Bible studies for writers

Bible studies for writers | 1 Chronicles 22

Of all the kings in all the lands, I think King Solomon may have had the cushiest kingship of all. I kinda picture King Solomon as a fair-skinned bard, basking in the cool breeze while writing poetry on the banks of a flowing well spring under a shade tree. Just look at his beautiful life: he inherits a kingdom he didn’t build full of gold and silver he didn’t earn during a peaceful time he didn’t help create. And maybe this is why we today have such beautiful writings like the Book of Proverbs and Ecclesiastes, and especially the Song of Solomon. Wowzers. Gets me a little hot under the collar just thinking about that last one. If you’ve never done a study on the Song of Solomon but are curious to learn more about the tenderness of relationship, I suggest you Google and sign up for a study today. You’ll never be the same again. I promise. Anyway, that’s kind of how I see Solomon, and even though it sounds like I’m giving him kind of a hard time for lounging around eating grapes, fed to him by plump, naked concubines (a perfect example of how art can influence our imaginations. Sorry, not sorry?), I also noticed something else that’s way more important: even though Solomon was born with a silver spoon in his mouth, he didn’t take it for granted … exactly. He didn’t do evil in the eyes of the Lord. He was considered and remembered as a good king. He used his “down time” wisely. He wrote. He wrote about blessings. He wrote about intimacy between two people. He wrote some of the most philosophical one-liners we modern-day deep-thinkers still grapple with today. There is nothing new under the sun, indeed, but the sun also rises, thanks to the God to Whom King Solomon remained true.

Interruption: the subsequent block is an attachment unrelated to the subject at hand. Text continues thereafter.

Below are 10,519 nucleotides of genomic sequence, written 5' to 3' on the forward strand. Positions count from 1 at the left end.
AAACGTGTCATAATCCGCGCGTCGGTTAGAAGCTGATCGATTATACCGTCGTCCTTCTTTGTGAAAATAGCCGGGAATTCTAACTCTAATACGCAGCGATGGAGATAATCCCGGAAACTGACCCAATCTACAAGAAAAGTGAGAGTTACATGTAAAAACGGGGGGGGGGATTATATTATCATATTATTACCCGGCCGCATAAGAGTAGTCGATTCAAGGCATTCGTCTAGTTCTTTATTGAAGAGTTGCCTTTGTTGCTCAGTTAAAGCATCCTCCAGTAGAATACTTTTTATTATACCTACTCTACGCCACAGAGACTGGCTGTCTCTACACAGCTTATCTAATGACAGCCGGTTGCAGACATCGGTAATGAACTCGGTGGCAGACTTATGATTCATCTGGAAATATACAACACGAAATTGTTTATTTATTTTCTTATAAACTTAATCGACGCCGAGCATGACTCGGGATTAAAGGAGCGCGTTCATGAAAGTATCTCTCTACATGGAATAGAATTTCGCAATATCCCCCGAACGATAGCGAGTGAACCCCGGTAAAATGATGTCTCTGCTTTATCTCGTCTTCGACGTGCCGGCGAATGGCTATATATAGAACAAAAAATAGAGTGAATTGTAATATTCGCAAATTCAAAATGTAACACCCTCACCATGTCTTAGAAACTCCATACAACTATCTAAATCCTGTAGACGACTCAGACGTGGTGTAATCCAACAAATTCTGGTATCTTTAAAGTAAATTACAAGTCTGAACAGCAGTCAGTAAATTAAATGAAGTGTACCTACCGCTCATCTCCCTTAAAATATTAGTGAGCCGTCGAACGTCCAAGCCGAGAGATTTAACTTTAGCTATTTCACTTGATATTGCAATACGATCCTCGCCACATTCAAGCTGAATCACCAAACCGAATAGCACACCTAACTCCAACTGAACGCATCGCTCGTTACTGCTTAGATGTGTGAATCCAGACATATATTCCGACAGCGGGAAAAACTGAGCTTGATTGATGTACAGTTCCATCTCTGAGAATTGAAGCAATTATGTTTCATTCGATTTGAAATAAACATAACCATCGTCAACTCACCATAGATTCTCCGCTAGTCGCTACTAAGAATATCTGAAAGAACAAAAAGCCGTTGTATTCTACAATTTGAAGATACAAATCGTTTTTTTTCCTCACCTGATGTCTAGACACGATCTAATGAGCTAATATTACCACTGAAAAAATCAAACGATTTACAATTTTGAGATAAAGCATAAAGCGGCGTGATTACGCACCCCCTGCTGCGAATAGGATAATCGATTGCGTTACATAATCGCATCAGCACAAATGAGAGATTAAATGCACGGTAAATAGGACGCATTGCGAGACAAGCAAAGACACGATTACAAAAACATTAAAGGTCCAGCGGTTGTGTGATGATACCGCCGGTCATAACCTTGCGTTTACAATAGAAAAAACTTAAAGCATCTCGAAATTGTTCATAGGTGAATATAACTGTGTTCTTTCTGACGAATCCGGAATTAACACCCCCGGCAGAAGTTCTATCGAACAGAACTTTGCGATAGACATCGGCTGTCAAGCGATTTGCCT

Writing prompt: Solomonly

Describe the way you envision King Solomon.

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